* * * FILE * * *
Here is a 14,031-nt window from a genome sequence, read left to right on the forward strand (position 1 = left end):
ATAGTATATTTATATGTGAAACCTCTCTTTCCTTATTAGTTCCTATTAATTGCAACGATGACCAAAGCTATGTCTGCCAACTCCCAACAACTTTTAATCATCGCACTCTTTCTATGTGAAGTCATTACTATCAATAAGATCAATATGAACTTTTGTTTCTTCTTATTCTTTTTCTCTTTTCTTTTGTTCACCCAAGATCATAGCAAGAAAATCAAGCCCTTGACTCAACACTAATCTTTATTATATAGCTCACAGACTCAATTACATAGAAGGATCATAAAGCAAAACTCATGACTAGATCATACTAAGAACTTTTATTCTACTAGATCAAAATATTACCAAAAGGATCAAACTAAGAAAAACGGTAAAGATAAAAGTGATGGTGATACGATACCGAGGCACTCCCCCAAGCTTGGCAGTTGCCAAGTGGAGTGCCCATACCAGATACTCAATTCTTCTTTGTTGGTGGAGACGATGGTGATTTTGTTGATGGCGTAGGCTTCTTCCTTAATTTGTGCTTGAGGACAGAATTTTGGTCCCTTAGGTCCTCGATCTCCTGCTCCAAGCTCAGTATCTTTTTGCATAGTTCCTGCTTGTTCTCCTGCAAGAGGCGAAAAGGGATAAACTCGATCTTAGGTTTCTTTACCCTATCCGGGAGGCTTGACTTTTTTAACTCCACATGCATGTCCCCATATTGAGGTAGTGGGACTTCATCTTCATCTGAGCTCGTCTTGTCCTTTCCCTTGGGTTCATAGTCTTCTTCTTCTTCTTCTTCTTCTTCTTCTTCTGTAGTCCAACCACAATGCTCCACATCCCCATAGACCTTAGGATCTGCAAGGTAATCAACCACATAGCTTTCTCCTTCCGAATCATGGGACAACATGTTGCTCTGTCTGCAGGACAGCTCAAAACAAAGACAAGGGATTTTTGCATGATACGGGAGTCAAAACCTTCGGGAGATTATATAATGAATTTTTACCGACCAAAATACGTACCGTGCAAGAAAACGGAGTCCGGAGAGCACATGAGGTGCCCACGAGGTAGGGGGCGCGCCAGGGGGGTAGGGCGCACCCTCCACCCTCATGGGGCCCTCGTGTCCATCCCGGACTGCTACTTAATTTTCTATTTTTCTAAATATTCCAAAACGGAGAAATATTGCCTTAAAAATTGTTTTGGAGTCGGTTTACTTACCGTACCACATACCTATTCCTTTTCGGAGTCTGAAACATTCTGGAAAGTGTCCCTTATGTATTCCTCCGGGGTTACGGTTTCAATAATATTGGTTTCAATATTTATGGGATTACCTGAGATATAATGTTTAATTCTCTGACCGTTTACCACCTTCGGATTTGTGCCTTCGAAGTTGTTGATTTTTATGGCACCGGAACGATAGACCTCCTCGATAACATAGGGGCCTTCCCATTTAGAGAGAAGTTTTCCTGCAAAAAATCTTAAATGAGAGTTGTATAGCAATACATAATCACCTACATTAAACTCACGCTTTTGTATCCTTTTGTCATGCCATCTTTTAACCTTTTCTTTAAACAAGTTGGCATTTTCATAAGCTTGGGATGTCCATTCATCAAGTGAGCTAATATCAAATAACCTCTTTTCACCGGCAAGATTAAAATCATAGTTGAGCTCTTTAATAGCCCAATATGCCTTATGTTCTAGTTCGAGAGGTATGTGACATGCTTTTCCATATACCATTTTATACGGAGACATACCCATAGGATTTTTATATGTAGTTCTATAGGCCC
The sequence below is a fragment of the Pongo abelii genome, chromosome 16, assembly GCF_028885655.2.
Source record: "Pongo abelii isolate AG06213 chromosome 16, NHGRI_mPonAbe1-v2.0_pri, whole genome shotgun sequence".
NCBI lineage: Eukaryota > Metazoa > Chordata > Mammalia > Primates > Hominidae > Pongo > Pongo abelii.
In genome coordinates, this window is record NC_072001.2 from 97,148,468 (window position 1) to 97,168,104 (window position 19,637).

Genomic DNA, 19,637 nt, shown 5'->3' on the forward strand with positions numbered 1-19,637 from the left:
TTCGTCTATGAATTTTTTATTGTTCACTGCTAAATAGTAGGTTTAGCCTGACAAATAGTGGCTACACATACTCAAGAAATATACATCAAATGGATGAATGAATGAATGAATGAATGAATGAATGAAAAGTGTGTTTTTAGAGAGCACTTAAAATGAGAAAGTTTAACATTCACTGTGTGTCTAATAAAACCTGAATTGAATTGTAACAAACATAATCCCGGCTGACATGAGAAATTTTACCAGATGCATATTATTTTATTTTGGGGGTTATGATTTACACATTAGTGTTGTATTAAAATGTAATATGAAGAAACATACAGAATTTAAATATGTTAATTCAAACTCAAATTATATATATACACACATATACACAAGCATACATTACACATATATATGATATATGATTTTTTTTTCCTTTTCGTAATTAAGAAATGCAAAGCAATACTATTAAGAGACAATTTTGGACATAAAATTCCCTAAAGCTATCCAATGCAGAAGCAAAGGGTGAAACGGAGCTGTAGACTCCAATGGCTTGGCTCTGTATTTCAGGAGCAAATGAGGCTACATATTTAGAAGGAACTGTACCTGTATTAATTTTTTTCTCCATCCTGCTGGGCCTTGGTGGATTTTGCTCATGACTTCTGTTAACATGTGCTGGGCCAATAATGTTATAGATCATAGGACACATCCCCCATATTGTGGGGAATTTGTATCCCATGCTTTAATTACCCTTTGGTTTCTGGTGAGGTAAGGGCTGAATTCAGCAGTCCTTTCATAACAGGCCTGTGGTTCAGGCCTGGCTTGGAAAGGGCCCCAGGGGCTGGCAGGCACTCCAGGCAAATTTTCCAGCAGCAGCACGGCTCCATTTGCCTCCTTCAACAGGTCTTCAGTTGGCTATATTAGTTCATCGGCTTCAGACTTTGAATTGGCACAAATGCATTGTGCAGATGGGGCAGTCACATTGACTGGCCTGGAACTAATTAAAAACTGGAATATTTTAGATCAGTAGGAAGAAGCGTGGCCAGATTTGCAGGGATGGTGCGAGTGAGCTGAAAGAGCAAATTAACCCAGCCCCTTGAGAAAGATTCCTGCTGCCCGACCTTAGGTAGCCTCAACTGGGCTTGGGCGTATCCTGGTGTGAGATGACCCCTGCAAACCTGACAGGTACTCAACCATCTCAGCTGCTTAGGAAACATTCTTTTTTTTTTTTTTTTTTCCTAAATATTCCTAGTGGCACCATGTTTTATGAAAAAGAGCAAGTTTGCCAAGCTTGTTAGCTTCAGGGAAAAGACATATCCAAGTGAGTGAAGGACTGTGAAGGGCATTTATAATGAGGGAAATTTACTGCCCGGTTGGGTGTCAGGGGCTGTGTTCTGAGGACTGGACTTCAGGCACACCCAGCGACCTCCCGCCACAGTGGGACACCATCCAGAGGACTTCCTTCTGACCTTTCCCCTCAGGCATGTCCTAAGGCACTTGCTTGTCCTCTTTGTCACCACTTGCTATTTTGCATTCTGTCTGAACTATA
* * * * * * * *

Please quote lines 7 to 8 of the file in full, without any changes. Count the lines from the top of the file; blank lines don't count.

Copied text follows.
Genomic DNA, 19,637 nt, shown 5'->3' on the forward strand with positions numbered 1-19,637 from the left:
TTCGTCTATGAATTTTTTATTGTTCACTGCTAAATAGTAGGTTTAGCCTGACAAATAGTGGCTACACATACTCAAGAAATATACATCAAATGGATGAATGAATGAATGAATGAATGAATGAATGAAAAGTGTGTTTTTAGAGAGCACTTAAAATGAGAAAGTTTAACATTCACTGTGTGTCTAATAAAACCTGAATTGAATTGTAACAAACATAATCCCGGCTGACATGAGAAATTTTACCAGATGCATATTATTTTATTTTGGGGGTTATGATTTACACATTAGTGTTGTATTAAAATGTAATATGAAGAAACATACAGAATTTAAATATGTTAATTCAAACTCAAATTATATATATACACACATATACACAAGCATACATTACACATATATATGATATATGATTTTTTTTTCCTTTTCGTAATTAAGAAATGCAAAGCAATACTATTAAGAGACAATTTTGGACATAAAATTCCCTAAAGCTATCCAATGCAGAAGCAAAGGGTGAAACGGAGCTGTAGACTCCAATGGCTTGGCTCTGTATTTCAGGAGCAAATGAGGCTACATATTTAGAAGGAACTGTACCTGTATTAATTTTTTTCTCCATCCTGCTGGGCCTTGGTGGATTTTGCTCATGACTTCTGTTAACATGTGCTGGGCCAATAATGTTATAGATCATAGGACACATCCCCCATATTGTGGGGAATTTGTATCCCATGCTTTAATTACCCTTTGGTTTCTGGTGAGGTAAGGGCTGAATTCAGCAGTCCTTTCATAACAGGCCTGTGGTTCAGGCCTGGCTTGGAAAGGGCCCCAGGGGCTGGCAGGCACTCCAGGCAAATTTTCCAGCAGCAGCACGGCTCCATTTGCCTCCTTCAACAGGTCTTCAGTTGGCTATATTAGTTCATCGGCTTCAGACTTTGAATTGGCACAAATGCATTGTGCAGATGGGGCAGTCACATTGACTGGCCTGGAACTAATTAAAAACTGGAATATTTTAGATCAGTAGGAAGAAGCGTGGCCAGATTTGCAGGGATGGTGCGAGTGAGCTGAAAGAGCAAATTAACCCAGCCCCTTGAGAAAGATTCCTGCTGCCCGACCTTAGGTAGCCTCAACTGGGCTTGGGCGTATCCTGGTGTGAGATGACCCCTGCAAACCTGACAGGTACTCAACCATCTCAGCTGCTTAGGAAACATTCTTTTTTTTTTTTTTTTTTCCTAAATATTCCTAGTGGCACCATGTTTTATGAAAAAGAGCAAGTTTGCCAAGCTTGTTAGCTTCAGGGAAAAGACATATCCAAGTGAGTGAAGGACTGTGAAGGGCATTTATAATGAGGGAAATTTACTGCCCGGTTGGGTGTCAGGGGCTGTGTTCTGAGGACTGGACTTCAGGCACACCCAGCGACCTCCCGCCACAGTGGGACACCATCCAGAGGACTTCCTTCTGACCTTTCCCCTCAGGCATGTCCTAAGGCACTTGCTTGTCCTCTTTGTCACCACTTGCTATTTTGCATTCTGTCTGAACTATA